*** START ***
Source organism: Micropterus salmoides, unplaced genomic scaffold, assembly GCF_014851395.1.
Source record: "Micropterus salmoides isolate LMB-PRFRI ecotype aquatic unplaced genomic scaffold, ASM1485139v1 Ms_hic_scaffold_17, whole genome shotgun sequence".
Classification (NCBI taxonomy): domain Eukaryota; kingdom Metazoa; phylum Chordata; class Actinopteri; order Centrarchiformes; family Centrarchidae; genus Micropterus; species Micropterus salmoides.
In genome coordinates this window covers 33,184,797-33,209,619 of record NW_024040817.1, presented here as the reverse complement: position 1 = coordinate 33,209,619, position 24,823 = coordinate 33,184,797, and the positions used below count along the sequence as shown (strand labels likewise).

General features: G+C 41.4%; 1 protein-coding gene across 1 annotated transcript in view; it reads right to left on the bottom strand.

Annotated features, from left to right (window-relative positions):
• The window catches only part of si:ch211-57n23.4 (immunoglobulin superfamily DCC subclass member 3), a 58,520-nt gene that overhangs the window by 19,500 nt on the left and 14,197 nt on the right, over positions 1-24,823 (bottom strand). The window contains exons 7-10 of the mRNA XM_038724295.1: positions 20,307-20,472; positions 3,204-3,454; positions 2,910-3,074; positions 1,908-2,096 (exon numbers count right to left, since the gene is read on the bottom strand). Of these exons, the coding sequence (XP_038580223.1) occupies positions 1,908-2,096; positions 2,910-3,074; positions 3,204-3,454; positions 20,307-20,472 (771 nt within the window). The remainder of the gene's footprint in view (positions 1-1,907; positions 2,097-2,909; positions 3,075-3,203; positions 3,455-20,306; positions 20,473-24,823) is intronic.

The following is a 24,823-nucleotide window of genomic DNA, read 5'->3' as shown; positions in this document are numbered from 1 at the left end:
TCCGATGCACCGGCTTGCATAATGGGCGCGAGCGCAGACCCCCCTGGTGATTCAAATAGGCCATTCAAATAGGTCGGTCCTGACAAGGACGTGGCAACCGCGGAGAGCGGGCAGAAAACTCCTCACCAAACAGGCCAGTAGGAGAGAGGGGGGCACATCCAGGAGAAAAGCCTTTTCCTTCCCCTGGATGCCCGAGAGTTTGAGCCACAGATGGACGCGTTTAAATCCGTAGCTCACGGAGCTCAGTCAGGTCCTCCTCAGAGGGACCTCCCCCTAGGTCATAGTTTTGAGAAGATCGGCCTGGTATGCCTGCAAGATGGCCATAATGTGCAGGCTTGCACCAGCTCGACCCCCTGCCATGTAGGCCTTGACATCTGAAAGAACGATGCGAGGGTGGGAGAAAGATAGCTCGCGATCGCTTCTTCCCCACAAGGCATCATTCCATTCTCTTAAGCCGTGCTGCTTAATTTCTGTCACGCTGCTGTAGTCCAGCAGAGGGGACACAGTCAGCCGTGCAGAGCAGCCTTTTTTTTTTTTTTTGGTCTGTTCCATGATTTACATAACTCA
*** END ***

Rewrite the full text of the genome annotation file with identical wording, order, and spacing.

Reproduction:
Source organism: Micropterus salmoides, unplaced genomic scaffold, assembly GCF_014851395.1.
Source record: "Micropterus salmoides isolate LMB-PRFRI ecotype aquatic unplaced genomic scaffold, ASM1485139v1 Ms_hic_scaffold_17, whole genome shotgun sequence".
Classification (NCBI taxonomy): domain Eukaryota; kingdom Metazoa; phylum Chordata; class Actinopteri; order Centrarchiformes; family Centrarchidae; genus Micropterus; species Micropterus salmoides.
In genome coordinates this window covers 33,184,797-33,209,619 of record NW_024040817.1, presented here as the reverse complement: position 1 = coordinate 33,209,619, position 24,823 = coordinate 33,184,797, and the positions used below count along the sequence as shown (strand labels likewise).

General features: G+C 41.4%; 1 protein-coding gene across 1 annotated transcript in view; it reads right to left on the bottom strand.

Annotated features, from left to right (window-relative positions):
• The window catches only part of si:ch211-57n23.4 (immunoglobulin superfamily DCC subclass member 3), a 58,520-nt gene that overhangs the window by 19,500 nt on the left and 14,197 nt on the right, over positions 1-24,823 (bottom strand). The window contains exons 7-10 of the mRNA XM_038724295.1: positions 20,307-20,472; positions 3,204-3,454; positions 2,910-3,074; positions 1,908-2,096 (exon numbers count right to left, since the gene is read on the bottom strand). Of these exons, the coding sequence (XP_038580223.1) occupies positions 1,908-2,096; positions 2,910-3,074; positions 3,204-3,454; positions 20,307-20,472 (771 nt within the window). The remainder of the gene's footprint in view (positions 1-1,907; positions 2,097-2,909; positions 3,075-3,203; positions 3,455-20,306; positions 20,473-24,823) is intronic.

The following is a 24,823-nucleotide window of genomic DNA, read 5'->3' as shown; positions in this document are numbered from 1 at the left end:
TCCGATGCACCGGCTTGCATAATGGGCGCGAGCGCAGACCCCCCTGGTGATTCAAATAGGCCATTCAAATAGGTCGGTCCTGACAAGGACGTGGCAACCGCGGAGAGCGGGCAGAAAACTCCTCACCAAACAGGCCAGTAGGAGAGAGGGGGGCACATCCAGGAGAAAAGCCTTTTCCTTCCCCTGGATGCCCGAGAGTTTGAGCCACAGATGGACGCGTTTAAATCCGTAGCTCACGGAGCTCAGTCAGGTCCTCCTCAGAGGGACCTCCCCCTAGGTCATAGTTTTGAGAAGATCGGCCTGGTATGCCTGCAAGATGGCCATAATGTGCAGGCTTGCACCAGCTCGACCCCCTGCCATGTAGGCCTTGACATCTGAAAGAACGATGCGAGGGTGGGAGAAAGATAGCTCGCGATCGCTTCTTCCCCACAAGGCATCATTCCATTCTCTTAAGCCGTGCTGCTTAATTTCTGTCACGCTGCTGTAGTCCAGCAGAGGGGACACAGTCAGCCGTGCAGAGCAGCCTTTTTTTTTTTTTTTGGTCTGTTCCATGATTTACATAACTCA